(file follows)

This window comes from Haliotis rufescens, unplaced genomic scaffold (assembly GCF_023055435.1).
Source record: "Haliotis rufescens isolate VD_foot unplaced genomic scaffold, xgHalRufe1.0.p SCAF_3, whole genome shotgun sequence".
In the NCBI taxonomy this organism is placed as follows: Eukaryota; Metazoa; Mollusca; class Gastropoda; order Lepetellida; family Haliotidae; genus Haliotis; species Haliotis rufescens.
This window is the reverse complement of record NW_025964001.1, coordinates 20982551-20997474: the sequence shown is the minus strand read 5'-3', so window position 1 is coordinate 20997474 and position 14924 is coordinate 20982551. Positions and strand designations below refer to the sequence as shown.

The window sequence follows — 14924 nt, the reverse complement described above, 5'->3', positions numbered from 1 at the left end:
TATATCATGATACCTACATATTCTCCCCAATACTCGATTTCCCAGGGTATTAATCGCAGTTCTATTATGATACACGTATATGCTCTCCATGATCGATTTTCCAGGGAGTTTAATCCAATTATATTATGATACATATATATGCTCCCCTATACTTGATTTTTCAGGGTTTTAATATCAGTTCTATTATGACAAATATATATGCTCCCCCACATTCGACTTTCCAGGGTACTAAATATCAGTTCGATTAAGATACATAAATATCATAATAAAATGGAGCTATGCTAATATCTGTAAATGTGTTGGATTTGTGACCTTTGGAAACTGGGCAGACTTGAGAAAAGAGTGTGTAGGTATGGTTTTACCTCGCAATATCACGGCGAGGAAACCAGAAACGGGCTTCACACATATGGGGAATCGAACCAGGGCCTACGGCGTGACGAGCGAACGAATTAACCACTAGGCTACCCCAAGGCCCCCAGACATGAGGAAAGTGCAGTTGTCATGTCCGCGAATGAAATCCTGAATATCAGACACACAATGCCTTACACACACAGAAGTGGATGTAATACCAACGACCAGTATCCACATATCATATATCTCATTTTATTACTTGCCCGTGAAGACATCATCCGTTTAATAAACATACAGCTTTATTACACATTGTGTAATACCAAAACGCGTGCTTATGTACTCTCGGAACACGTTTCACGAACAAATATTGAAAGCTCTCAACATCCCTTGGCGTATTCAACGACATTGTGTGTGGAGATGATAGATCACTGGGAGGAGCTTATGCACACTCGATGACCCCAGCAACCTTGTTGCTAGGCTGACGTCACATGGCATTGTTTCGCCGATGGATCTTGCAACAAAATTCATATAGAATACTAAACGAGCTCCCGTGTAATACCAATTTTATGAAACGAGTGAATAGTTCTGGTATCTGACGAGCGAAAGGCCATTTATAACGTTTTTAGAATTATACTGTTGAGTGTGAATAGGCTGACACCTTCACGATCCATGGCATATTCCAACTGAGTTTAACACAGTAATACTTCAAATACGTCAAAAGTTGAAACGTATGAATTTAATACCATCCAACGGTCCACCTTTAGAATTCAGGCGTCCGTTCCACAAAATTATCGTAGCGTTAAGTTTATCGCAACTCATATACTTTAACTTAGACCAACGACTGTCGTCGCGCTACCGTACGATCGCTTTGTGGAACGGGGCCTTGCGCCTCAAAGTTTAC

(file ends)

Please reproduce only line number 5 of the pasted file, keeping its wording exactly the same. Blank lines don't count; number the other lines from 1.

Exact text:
The window sequence follows — 14924 nt, the reverse complement described above, 5'->3', positions numbered from 1 at the left end: